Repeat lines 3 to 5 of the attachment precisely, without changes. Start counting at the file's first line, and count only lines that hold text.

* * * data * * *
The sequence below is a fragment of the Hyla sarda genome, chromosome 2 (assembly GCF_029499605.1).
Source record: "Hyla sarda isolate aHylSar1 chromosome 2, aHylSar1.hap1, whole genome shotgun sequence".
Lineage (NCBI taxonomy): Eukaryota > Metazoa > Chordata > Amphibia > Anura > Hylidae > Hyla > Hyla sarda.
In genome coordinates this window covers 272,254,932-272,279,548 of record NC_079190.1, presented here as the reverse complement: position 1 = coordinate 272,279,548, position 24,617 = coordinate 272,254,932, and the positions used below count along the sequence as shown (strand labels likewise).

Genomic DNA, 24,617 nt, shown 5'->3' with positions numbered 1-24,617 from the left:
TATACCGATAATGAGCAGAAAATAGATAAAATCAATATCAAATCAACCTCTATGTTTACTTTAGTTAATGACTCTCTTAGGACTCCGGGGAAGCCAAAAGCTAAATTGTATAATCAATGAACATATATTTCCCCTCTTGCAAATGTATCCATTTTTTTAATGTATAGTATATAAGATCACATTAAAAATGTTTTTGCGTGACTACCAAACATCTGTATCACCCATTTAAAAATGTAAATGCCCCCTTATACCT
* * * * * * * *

Lineage (NCBI taxonomy): Eukaryota > Metazoa > Chordata > Amphibia > Anura > Hylidae > Hyla > Hyla sarda.
In genome coordinates this window covers 272,254,932-272,279,548 of record NC_079190.1, presented here as the reverse complement: position 1 = coordinate 272,279,548, position 24,617 = coordinate 272,254,932, and the positions used below count along the sequence as shown (strand labels likewise).

Genomic DNA, 24,617 nt, shown 5'->3' with positions numbered 1-24,617 from the left: